I am angry at myself for having an urge to commit such an aveira, and for having the desire to engage in unspeakable depravity. Would I give my life, as we must, to avoid it? It is a mockery of everything our people stand for, is it not? I go around acting as if I am frum, refusing to eat from my mother’s kitchen, refusing to shake a woman’s hand, refusing to pluck a single hair off of my head on Shabbat, davening, learning, and, yet, when alone, in my room, when it is just me and the Ribono Shel Olam, what do I do? In my head arise the most depraved fantasies, unspeakable sin. Forget about “acting out” on it. My fantasies and desires alone bear witness to my immorality! How can I not hate myself?  

And, yet, I know that I cannot hate myself, for I cannot live a life in darkness. I cannot live a life hiding from the truth. Rationality tells me that I must not hate myself, for I did not choose this path. I did not decide to have these uncontrollable desires, the urge above all else to be held in a man’s arms, to be felt, loved, and appreciated for who I am. Even when I attempt to overcome that self-hatred, I am still overwhelmed with shame and fear. What do I fear? Divine punishment? I fear many things. I fear that I will not be able to live with myself either way. I fear that I will not be able to have any meaningful existence in this life without acting out on my deepest desires, and I fear that if I do act out upon it, the shame and guilt will overwhelm me. I fear living a life alone, and I fear that no one will ever love me, certainly no one that shares my values.  

What is it that I actually desire? I do not even believe that my true desire is a homosexual act, per se. What I desire most, perhaps, is to be loved, to be held in a guy’s arms, to not be judged, and to be accepted for who I am. What I desire just as much, perhaps even more, is the feeling that I belong and that I am normal, whatever that means. Since I was young, years before I knew about my sexuality, I remember a deep yearning to be “normal.” Even now, that yearning exists, and I want to feel like I truly belong, that I have a place, an eternal place, in Am Yisrael, in Torah, and in this world and the next.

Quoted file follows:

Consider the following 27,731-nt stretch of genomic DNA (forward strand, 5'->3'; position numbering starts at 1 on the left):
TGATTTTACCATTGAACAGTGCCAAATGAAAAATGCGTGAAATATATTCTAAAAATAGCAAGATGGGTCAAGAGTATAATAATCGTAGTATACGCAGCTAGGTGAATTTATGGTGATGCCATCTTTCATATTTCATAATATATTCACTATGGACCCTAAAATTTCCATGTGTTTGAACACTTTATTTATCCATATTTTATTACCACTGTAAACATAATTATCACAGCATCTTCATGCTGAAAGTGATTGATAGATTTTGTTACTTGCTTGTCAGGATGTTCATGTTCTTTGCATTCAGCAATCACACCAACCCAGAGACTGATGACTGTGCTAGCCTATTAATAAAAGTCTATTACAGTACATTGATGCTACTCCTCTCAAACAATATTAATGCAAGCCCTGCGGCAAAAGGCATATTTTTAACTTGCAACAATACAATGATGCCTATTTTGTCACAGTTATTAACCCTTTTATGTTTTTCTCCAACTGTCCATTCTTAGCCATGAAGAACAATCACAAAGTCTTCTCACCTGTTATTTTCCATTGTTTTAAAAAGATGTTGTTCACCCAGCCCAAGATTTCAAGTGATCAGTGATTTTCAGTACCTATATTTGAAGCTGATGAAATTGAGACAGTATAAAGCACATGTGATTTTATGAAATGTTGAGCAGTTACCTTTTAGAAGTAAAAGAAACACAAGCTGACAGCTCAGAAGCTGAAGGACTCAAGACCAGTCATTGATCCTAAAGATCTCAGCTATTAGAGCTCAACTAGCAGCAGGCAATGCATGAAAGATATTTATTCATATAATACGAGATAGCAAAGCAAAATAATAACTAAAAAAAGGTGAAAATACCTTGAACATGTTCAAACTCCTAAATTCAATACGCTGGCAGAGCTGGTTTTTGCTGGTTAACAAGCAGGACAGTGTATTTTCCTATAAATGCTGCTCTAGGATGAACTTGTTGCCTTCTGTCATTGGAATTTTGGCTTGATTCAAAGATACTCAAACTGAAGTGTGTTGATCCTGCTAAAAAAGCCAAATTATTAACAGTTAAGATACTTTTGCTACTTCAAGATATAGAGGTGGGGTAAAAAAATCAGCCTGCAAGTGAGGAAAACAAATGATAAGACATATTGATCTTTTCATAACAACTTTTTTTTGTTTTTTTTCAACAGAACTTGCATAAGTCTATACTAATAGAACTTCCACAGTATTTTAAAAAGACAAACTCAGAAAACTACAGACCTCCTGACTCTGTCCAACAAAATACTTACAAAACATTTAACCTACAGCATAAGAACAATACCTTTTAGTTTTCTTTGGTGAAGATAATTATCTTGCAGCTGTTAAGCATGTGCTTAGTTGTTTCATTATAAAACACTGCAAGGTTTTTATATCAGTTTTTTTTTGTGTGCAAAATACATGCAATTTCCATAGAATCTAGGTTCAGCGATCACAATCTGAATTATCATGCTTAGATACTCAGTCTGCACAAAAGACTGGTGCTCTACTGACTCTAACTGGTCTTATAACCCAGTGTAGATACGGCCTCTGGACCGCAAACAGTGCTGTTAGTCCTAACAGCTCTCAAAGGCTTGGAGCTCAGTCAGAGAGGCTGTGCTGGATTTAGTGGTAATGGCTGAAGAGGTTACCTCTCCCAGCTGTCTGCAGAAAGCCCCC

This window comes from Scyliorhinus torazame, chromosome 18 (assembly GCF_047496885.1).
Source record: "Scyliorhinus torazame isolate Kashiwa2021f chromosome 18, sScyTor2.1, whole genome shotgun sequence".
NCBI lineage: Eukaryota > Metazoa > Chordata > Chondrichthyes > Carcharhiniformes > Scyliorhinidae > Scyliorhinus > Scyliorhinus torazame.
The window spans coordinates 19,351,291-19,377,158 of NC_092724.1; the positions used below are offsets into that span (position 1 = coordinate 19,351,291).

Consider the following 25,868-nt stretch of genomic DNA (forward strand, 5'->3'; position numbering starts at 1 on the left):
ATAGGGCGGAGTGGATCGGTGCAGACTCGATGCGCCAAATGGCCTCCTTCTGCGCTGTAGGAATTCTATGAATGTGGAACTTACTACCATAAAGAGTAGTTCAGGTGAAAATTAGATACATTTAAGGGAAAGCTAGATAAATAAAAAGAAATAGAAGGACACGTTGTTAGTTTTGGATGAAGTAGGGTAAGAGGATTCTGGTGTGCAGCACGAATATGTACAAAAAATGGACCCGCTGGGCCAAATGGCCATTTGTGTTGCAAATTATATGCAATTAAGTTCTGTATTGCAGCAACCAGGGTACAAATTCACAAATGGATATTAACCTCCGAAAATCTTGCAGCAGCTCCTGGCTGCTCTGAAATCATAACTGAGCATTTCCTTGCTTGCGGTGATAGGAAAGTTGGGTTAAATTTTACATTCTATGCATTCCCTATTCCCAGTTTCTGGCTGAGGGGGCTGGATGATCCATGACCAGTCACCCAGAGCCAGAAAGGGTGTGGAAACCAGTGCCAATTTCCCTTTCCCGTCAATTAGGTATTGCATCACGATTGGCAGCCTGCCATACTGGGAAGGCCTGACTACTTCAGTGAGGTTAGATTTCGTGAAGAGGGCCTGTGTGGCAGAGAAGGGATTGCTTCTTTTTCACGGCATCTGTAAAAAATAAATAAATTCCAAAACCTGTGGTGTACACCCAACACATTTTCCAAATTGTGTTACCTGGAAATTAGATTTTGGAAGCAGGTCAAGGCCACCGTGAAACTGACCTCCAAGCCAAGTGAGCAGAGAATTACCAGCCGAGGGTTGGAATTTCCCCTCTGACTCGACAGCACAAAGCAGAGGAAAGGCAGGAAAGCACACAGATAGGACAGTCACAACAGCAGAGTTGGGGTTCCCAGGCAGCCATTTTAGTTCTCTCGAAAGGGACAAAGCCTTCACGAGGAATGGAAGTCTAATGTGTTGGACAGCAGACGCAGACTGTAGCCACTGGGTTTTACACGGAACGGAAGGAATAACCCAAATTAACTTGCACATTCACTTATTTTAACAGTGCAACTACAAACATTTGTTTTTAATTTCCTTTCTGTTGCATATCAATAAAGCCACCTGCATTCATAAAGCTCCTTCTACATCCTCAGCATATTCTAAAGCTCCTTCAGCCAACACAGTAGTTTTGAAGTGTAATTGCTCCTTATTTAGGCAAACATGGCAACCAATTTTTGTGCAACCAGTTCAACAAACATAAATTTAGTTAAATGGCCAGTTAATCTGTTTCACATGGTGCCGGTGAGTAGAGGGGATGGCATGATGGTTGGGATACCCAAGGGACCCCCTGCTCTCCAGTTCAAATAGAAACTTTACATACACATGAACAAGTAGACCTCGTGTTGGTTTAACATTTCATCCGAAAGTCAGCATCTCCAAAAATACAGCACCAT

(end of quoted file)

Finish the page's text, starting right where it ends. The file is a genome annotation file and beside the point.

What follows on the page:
I am writing this during a period of immense loss, for the Jewish people, for our nation, and for myself in my personal life. As of late, I have realized that writing is the best medium for me to contend with and channel these emotions of grief, loneliness, and despair. More often than not, when I write I am driven by despair or anger, and through this medium I attempt to organize and clarify my own thoughts on the matter, oftentimes overcoming those feelings during the process. I hope that through this I can not only help myself, but also inspire and guide others.

As we approach Chanukah, we recall the struggle of the Hashmonaim, who too lived in an era of uncertainty for the Jewish people, as Hellenizers, amongst them Jews, sought to extinguish the spirituality of the Jewish nation. The Hashmonaim chose to defend Judaism and Torah, with their lives, for they knew that the redemption of not only the Jewish people but the entire world is dependent on Torah. Parallel to their struggle, we know that there were many Jews who were overwhelmed by the forces of assimilation. As Antiochus banned bris milah, there were Jews who attempted to reverse their circumcisions in order to become beautiful in the eyes of the Greek.  

Trapped between two worlds, the Hashmonaim chose to reaffirm and defend their identity. Although a far cry from their heroic struggle, I too must hold onto the gift of Yiddishkeit that Hashem gave me. At the same time, I cannot allow myself to extinguish the light in my life and remain in darkness and denial. How can I dedicate my life to fulfilling His will, of repairing the world in His image, and of creating a world overflowing with justice, love, and kindness, if I do not judge myself according to those same values?  

More than anything now, as close friends fight to defend the light of our nation in Gaza, and my grandfather lies in the ICU struggling to stay alive, I daven for nisim, miracles. I daven that we can all find in our lives and in our world even the tiniest amount of strength from Hashem to keep that light burning, and that we can merit to soon see a complete redemption for the Jewish people and the entire world.

About the Author
Jake Fradkin is an oleh chadash and soon to be chayal boded. He previously learned at both Yeshivat Orayta and Yeshivat Torah V'Avodah in Yerushalayim. Having grown up in a secular Jewish home in New Jersey, Jake developed a passion for Judaism, Torah, and Zionism.